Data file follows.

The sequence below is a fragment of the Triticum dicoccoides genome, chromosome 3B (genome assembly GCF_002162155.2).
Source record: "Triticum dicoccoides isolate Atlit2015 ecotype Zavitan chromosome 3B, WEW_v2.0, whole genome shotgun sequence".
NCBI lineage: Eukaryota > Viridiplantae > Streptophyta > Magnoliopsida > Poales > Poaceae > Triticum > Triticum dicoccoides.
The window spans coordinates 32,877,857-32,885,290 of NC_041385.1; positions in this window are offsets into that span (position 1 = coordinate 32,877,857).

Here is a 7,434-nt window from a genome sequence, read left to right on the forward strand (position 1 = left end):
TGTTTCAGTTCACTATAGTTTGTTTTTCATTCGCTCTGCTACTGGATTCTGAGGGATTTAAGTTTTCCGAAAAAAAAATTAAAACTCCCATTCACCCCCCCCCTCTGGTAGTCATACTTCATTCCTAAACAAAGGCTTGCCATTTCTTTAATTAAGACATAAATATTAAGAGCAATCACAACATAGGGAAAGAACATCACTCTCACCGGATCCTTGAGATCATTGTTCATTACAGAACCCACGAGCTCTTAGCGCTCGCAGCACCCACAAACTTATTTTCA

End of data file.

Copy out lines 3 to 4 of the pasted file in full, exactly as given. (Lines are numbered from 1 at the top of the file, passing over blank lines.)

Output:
NCBI lineage: Eukaryota > Viridiplantae > Streptophyta > Magnoliopsida > Poales > Poaceae > Triticum > Triticum dicoccoides.
The window spans coordinates 32,877,857-32,885,290 of NC_041385.1; positions in this window are offsets into that span (position 1 = coordinate 32,877,857).